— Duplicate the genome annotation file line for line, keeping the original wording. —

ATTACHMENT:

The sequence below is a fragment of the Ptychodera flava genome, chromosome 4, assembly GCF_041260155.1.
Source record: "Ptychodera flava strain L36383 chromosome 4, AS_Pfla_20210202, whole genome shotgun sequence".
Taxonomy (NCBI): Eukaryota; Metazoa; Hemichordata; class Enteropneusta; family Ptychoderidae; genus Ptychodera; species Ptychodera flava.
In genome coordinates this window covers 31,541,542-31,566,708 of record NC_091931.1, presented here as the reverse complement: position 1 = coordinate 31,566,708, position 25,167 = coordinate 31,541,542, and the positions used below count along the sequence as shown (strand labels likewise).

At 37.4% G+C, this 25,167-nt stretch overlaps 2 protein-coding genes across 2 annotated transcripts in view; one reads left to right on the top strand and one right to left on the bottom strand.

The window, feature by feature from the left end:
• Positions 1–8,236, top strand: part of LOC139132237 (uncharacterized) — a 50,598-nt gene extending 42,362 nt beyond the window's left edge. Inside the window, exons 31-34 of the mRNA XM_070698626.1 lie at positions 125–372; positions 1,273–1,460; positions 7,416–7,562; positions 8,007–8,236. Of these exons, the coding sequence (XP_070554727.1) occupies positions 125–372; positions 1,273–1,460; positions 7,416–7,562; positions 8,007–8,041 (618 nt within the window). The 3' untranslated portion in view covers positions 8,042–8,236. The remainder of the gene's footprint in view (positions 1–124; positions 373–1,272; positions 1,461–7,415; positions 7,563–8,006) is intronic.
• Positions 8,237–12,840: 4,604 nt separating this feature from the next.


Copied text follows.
The sequence below is a fragment of the Ptychodera flava genome, chromosome 4, assembly GCF_041260155.1.
Source record: "Ptychodera flava strain L36383 chromosome 4, AS_Pfla_20210202, whole genome shotgun sequence".
Taxonomy (NCBI): Eukaryota; Metazoa; Hemichordata; class Enteropneusta; family Ptychoderidae; genus Ptychodera; species Ptychodera flava.
In genome coordinates this window covers 31,541,542-31,566,708 of record NC_091931.1, presented here as the reverse complement: position 1 = coordinate 31,566,708, position 25,167 = coordinate 31,541,542, and the positions used below count along the sequence as shown (strand labels likewise).

At 37.4% G+C, this 25,167-nt stretch overlaps 2 protein-coding genes across 2 annotated transcripts in view; one reads left to right on the top strand and one right to left on the bottom strand.

The window, feature by feature from the left end:
• Positions 1–8,236, top strand: part of LOC139132237 (uncharacterized) — a 50,598-nt gene extending 42,362 nt beyond the window's left edge. Inside the window, exons 31-34 of the mRNA XM_070698626.1 lie at positions 125–372; positions 1,273–1,460; positions 7,416–7,562; positions 8,007–8,236. Of these exons, the coding sequence (XP_070554727.1) occupies positions 125–372; positions 1,273–1,460; positions 7,416–7,562; positions 8,007–8,041 (618 nt within the window). The 3' untranslated portion in view covers positions 8,042–8,236. The remainder of the gene's footprint in view (positions 1–124; positions 373–1,272; positions 1,461–7,415; positions 7,563–8,006) is intronic.
• Positions 8,237–12,840: 4,604 nt separating this feature from the next.